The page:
*δt*. When

*δt*is relatively small (Fig. 8(a), Δ

*t*= 2

*δt*), a result close to the peak value of the shock pressure can be measured that rises momentarily when the wave hits the structure, but the estimated pressure results after the peak pressure fluctuate significantly. Conversely, when

*δt*is relatively large (Fig. 8(c), Δ

*t*= 20

*δt*), the estimated pressure generally matches well with the pressure measured through the pressure sensor, but shows a significant difference in the maximum value of the pressure. In other words, it was found that the accuracy of the velocity field-based pressure estimation method measured through PIV decreased as the time interval between velocity fields for the acceleration calculation became longer or shorter. This is believed to be due to the phenomenon that the accuracy error increases when the time interval between the velocity fields is short, and the truncation error increases as the time interval increases when calculating the acceleration using the velocity field (van Oudheusden, 2013).

*p*denotes the pressure measured through the pressure sensor,

_{m}*p*denotes the estimated pressure using the PIV measurement results, and

_{c}*i*denotes the discretized time.

*n*) between the velocity fields set for the acceleration calculation at each of the five pressure sensor installation positions are compared, as shown in Fig. 9. The NRMSD had the lowest value for

*n*= 5 at all pressure sensor installation positions. This means that when the time interval between the velocity fields for acceleration calculation is 10

*δt*, the result of the estimated pressure based on the PIV velocity field best matches the pressure measured by the pressure sensor. Based on this result, it was found that the time interval between the velocity fields of the PIV-based pressure estimation method for the wave-in-deck load showed the smallest difference from the pressure measurement results for Δ

*t*= 10

*δt*. The NRMSD results proposed in this study are expected to show different results depending on the flow or pressure characteristics of each phenomenon to be estimated. In addition, it is determined that an appropriate time interval needs to be selected considering the characteristics of each phenomenon.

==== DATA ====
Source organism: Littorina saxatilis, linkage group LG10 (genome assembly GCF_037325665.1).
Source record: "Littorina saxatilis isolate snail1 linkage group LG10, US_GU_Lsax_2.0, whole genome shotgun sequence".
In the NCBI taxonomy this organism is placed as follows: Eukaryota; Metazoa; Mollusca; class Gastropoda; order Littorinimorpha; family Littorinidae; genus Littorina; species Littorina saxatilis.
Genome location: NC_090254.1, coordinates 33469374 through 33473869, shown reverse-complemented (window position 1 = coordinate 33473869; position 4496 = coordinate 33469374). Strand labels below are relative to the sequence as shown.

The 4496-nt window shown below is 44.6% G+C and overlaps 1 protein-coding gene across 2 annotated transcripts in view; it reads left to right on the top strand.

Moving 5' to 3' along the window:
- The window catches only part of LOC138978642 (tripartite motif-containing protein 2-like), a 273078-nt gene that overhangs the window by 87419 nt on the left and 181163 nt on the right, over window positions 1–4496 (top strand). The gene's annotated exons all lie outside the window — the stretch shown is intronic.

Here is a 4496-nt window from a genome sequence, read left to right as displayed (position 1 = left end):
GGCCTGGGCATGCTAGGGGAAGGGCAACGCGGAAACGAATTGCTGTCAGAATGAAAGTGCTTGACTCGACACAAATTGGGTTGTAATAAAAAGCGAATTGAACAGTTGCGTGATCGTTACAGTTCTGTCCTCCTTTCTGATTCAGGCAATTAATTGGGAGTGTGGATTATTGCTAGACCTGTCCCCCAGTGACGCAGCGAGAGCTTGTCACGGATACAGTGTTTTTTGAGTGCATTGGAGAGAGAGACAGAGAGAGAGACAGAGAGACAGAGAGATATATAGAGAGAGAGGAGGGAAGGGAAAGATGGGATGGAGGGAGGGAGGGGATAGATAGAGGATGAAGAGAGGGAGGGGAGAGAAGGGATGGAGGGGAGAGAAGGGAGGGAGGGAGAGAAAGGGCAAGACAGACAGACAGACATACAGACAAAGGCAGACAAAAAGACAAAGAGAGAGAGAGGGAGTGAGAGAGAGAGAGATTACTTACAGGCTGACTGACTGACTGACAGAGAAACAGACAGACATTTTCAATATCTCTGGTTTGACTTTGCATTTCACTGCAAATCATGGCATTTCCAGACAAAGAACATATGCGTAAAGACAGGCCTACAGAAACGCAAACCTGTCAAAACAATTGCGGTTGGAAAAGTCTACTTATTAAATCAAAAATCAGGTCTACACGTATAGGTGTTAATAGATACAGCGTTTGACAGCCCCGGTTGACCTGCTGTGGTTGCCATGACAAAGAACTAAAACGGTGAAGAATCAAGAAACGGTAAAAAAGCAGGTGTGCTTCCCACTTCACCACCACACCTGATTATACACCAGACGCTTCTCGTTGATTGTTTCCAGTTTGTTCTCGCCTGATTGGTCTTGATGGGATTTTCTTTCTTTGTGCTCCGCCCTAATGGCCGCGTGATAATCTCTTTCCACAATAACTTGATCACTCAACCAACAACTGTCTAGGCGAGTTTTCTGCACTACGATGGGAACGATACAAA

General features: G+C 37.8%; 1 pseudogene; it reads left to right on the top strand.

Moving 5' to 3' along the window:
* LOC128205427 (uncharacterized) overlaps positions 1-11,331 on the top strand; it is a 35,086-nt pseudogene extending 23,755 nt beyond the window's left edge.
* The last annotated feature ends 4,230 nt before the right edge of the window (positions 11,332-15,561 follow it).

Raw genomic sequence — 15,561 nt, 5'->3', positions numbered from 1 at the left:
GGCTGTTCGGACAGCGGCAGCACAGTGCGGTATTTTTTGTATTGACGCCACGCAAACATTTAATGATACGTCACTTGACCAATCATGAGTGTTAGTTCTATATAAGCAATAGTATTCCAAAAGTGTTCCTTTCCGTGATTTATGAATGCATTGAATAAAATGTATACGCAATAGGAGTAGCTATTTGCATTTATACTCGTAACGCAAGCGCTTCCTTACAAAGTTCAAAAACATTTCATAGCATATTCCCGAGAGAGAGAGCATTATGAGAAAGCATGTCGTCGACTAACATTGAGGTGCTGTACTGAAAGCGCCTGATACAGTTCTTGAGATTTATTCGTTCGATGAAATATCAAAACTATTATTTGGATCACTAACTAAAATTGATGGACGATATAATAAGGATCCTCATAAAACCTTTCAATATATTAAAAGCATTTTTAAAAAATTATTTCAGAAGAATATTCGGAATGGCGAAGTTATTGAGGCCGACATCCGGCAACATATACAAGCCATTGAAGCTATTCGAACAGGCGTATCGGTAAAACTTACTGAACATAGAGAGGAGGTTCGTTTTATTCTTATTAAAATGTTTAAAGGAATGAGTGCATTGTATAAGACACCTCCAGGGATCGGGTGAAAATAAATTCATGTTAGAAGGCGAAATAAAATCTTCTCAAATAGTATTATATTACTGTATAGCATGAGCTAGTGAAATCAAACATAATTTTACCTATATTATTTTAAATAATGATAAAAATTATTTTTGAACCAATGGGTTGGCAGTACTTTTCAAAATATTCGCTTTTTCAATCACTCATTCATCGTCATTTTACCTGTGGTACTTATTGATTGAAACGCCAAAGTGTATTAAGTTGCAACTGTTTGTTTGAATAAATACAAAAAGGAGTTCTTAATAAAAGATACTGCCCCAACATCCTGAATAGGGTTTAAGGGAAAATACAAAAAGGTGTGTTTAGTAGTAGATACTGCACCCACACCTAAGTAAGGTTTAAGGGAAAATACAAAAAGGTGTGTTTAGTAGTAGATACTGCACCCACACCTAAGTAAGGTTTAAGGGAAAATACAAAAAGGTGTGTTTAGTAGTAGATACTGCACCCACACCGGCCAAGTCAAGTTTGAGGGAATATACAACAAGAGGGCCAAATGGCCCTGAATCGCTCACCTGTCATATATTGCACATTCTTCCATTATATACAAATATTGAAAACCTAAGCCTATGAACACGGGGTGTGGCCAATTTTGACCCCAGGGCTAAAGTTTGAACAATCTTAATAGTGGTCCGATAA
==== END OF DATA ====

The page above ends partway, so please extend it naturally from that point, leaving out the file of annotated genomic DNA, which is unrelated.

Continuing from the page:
### 4.2 Pressure Field Estimation Results for the Case of Wave Impact Load

*δt*(

*n*= 5). Overall, the instantaneous velocity field based pressure estimation method applied in this study produced results that are in good agreement with the measurement results through the sensors for the local pressure caused by the wave-in-deck load. The estimated results were close to the peak values of the impact pressure that increased for the short moment of the wave-in-deck load at each pressure measurement location. Afterward, the negative pressure generated due to the gradually decreased pressure as the wave moved away showed good agreement overall. However, the pressure was relatively low for the pressure measured by the sensors for the peak impact pressure that increased rapidly; in particular, the difference was greater for P1 and P2 located at the leading edge of the deck. This seems to be attributable to the truncation error that occurred due to the relatively large time interval between the instantaneous velocity fields measured by PIV compared to the rise time of the pressure when the impact phenomenon occurred. In addition, it is believed to have some differences, since the impact load estimation method used in this study did not consider the viscosity of the fluid based on the Euler equation.

*x*-axis is the length of the structure (

*L*), the

*y*-axis is the depth of water (

*D*= 0.60 m), the velocity is

*L*/

*T*, and the pressure is

_{zu}*ρg H*nondimensionalized, as shown in Fig. 11.

### 5. Conclusion

*t*) between velocity fields for the acceleration calculation.When the time interval was short, the peak value of the instantaneously high impact pressure caused by the impact load was estimated well, but the overall pressure fluctuated due to an increase in the accuracy error. Moreover, the overall pressure was estimated well as the time interval increased, but the truncation error increased, resulting in a difference in the maximum value of the instantaneous impact pressure.